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Interview with Neil Mitchell, 3AW

17 May 2021

Interviewer: 
Neil Mitchell

Subject: Government support for Australia's refining sector

E&OE

NEIL MITCHELL: The Federal Government is announcing today a huge, massive rescue package for two oil refineries. We've talked about this before. Viva Refinery near Geelong and the AMPOL Refinery up near Brisbane -$2.4 billion supposedly going to keep a cap on petrol prices, shore up domestic production. By geez, it'd want to at $2.4 billion. On the line, Minister for Energy and Emissions Reduction, Angus Taylor. Good morning.

ANGUS TAYLOR: Good morning, Neil. Thanks for having me.

NEIL MITCHELL: That's okay. Hey - what sort of car do you drive?

ANGUS TAYLOR: I drive a Ford Everest, Neil, a five-cylinder, 3.2 litre.

NEIL MITCHELL: Five-cylinder, three point - I remember talking to one of your Opposition members who was all very green but was driving something similar. I thought you might've been reducing emissions and driving an electric car?

[Laughs]

ANGUS TAYLOR: No. I'm, not driving an electric car. I live in regional New South Wales and drive huge distances each year – 60,000 or 70,000 kilometres. So, I need something that can handle the hard roads and the distances.

NEIL MITCHELL: Okay. $2.4 billion for these two refineries. That's one hell of a lot of money. What do we get in return?

ANGUS TAYLOR: Well, look, this is all about shoring up our fuel security, making sure the fuel is there when we need it. Fuel powers and moves our economy. And whether you're a truckie or trader, a farmer or an essential service worker, emergency service worker, having access to the fuel every day when you need it is absolutely crucial. We live in a far less certain world than we did a few years ago, even a few short years ago, and that means having the fuel we need in the worst possible circumstance. This is a package which ensures that that fuel is there. That means having refineries that can produce their own crude oil, having minimum stock obligations so we've got enough stock to meet our needs, and having enough onshore storage as well.

NEIL MITCHELL: Okay. How much local production can there be? How much our local suppliers and local refining can there be in a year?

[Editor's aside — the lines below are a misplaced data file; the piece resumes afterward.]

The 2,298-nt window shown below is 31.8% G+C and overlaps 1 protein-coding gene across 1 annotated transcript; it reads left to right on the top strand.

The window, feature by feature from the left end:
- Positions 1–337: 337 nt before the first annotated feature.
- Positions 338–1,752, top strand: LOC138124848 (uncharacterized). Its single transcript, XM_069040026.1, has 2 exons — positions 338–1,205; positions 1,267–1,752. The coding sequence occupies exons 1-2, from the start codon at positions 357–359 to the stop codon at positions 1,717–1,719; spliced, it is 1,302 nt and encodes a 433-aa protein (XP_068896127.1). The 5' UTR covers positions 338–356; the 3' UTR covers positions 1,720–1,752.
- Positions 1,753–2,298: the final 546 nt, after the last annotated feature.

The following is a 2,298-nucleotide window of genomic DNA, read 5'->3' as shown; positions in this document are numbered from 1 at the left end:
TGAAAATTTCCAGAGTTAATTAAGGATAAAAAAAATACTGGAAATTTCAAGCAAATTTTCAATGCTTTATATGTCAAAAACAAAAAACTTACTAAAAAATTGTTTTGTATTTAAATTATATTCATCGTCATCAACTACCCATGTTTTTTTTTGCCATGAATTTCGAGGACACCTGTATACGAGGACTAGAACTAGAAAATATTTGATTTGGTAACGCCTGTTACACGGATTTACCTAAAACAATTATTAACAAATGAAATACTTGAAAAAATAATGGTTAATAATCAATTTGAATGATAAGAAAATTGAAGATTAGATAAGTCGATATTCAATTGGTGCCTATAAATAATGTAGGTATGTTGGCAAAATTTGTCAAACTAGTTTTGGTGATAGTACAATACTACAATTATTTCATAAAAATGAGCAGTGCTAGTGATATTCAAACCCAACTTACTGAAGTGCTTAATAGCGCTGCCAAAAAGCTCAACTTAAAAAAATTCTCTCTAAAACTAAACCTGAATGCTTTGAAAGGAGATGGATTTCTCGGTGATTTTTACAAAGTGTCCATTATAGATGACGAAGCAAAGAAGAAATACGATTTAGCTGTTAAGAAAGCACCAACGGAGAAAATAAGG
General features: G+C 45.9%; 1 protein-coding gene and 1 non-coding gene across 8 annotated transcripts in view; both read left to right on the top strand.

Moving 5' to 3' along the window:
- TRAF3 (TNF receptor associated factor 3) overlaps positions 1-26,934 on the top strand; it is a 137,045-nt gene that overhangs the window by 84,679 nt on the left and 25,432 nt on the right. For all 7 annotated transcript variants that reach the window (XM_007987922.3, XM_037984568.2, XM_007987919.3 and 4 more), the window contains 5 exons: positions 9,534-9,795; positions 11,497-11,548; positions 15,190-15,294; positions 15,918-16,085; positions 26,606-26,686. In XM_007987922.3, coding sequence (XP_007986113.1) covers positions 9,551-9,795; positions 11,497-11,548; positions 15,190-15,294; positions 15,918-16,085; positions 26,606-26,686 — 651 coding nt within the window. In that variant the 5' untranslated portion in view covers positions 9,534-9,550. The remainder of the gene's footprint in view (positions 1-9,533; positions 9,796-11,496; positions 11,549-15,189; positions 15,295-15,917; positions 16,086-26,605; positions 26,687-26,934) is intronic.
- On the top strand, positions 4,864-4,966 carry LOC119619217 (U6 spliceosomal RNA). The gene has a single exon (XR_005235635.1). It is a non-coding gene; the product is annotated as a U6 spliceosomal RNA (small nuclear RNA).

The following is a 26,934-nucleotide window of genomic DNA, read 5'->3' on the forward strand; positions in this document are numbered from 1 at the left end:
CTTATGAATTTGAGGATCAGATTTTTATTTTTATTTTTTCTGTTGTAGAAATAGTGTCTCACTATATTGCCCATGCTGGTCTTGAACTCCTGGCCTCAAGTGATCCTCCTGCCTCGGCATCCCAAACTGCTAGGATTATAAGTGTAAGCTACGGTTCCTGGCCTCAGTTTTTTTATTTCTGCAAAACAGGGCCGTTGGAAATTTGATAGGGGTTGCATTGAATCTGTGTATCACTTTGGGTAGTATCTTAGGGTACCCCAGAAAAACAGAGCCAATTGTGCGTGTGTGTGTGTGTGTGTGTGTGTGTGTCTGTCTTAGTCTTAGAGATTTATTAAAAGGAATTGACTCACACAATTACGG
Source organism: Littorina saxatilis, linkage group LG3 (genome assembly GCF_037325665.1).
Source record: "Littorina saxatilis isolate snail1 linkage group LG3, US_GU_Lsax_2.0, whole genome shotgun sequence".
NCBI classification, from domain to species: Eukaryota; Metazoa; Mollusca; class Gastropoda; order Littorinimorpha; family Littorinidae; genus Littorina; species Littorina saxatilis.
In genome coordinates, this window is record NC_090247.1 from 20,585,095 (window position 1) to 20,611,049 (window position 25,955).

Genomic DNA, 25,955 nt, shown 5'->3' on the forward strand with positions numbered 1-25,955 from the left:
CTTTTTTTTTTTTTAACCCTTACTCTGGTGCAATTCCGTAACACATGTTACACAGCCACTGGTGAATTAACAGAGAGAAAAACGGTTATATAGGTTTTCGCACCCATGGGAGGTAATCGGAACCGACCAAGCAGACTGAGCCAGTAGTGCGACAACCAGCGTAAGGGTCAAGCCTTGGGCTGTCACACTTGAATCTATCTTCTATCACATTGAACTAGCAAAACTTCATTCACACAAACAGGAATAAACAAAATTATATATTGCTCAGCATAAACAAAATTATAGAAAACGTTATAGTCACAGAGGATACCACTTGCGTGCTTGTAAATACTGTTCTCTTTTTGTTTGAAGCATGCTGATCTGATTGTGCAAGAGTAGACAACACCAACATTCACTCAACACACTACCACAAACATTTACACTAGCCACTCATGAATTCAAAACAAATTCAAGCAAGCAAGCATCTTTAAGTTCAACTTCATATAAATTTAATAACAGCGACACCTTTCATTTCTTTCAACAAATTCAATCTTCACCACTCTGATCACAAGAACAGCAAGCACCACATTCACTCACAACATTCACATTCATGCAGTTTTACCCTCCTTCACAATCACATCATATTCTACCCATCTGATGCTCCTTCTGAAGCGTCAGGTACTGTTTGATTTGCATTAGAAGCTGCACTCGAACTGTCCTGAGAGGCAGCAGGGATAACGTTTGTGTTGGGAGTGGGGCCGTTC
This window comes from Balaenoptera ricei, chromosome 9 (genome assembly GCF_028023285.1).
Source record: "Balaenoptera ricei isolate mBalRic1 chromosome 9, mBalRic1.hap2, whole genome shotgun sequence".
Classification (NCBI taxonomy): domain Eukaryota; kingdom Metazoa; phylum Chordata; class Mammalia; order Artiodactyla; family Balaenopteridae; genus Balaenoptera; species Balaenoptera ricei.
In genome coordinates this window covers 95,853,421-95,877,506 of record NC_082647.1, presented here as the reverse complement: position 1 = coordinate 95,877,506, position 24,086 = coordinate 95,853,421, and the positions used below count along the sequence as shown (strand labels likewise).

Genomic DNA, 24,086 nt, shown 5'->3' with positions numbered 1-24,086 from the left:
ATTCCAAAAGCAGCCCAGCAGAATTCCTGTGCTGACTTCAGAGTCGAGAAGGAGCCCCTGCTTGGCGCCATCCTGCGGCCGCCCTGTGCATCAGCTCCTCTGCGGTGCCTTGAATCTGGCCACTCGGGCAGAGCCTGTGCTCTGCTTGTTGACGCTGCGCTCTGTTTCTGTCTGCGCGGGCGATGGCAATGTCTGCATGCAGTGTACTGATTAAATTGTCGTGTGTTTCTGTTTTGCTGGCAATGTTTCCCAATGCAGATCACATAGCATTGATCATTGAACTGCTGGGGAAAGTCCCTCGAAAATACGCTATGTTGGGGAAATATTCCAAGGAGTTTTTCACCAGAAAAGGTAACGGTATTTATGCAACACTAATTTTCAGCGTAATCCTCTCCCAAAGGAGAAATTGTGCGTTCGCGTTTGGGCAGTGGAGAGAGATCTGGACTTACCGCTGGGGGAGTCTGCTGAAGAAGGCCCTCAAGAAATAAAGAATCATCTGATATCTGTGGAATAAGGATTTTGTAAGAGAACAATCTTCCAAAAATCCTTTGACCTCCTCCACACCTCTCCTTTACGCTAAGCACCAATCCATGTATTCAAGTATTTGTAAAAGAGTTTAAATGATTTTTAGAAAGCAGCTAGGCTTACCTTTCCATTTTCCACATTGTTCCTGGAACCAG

ANGUS TAYLOR: Yeah. So, right now, it's sitting on, with the two refineries, it'll sit on a little under a quarter of our total. 

NEIL MITCHELL: Yep.

ANGUS TAYLOR: Now, in a worst-case scenario, those refineries can be directed towards our core needs and can meet our core needs. 

NEIL MITCHELL: [Talks over] At what percentage?

ANGUS TAYLOR: That's not a scenario any of us - that'd be around a quarter of our total requirements. 

NEIL MITCHELL: So-

ANGUS TAYLOR: So, what you're doing in that worst case scenario is you're paring back to your core requirements to move food and, you know, this is an extreme scenario, the most extreme scenario. So, having those refineries there that can process our own crude oil means there's no limit on our potential to produce for those absolute core activities. But more broadly, Neil, you know, in a less onerous scenario, this is about making sure we've got enough fuel even when there's disruptions like we often see in the Middle East. I mean, you only have to look at what's going on there. You look at the cyber-attack on the pipeline in the United States. Having that fuel there, having those refineries that could process their own crude oil means that we can go on with confidence in those essential services and goods.

NEIL MITCHELL: So, both refineries were likely to close if you didn't put this money in?

ANGUS TAYLOR: Yeah, look, it was a very, very real prospect. I mean, we've been losing a number of refineries over the years. We lost two back in 2012-13. And, you know, we are in a situation where they do need to be shored up if we're going to have that crucial supply that we need in the worst circumstance.

NEIL MITCHELL: We've been through this with the vehicle manufacturing industry. We supported, supported, subsidised, subsidised, then gave up and said, no, too expensive, off you go and off they've gone. How can you be sure that won't happen with the oil refineries?

ANGUS TAYLOR: Well, because they're required to commit. 

NEIL MITCHELL: How long?

ANGUS TAYLOR: They've got to commit for at least the next seven years, but given the commitment they've got to make to capital investment as part of this package, we expect it will be well beyond that. So, they are required, as part of this package, to make significant investments in upgrading their refineries and reducing the pollution from those refineries and from the fuel in particular. So, they'll have to reduce the sulfur levels in the fuel. That makes for cleaner fuel. It means we can bring in cleaner engines as part of our broader policy. And that ultimately means the refineries are fit for purpose for a longer period of time.

NEIL MITCHELL: I can understand the security issue. But will we, in fact, be producing or refining more product in Australia or not? Or just about, just maintain the same?

ANGUS TAYLOR: Well, you know, yes. The reality is that if we hadn't have done this, we faced a situation where we wouldn't be refining fuel in Australia. 

NEIL MITCHELL: So, we're actually subsidising, we're subsidising the status quo, are we?

ANGUS TAYLOR: Well, no. We're maintaining our national security.

NEIL MITCHELL: No, no, no. I know.

ANGUS TAYLOR: I mean that, at the end of the day, Neil, what it comes down to is if we don't do this, we lose our refineries, we can't process our own crude oil, and we put ourselves in a situation where, as I say, in the worst possible situation, we are left without fuel to serve our essential needs. 

NEIL MITCHELL: Yes. 

ANGUS TAYLOR: So, that was the prospect we've been facing.

NEIL MITCHELL: No. I understand that. But that won't increase local production, it'll protect it. Is that right?

ANGUS TAYLOR: It'll, it'll protect our local production at a level that we need for that worst possible scenario.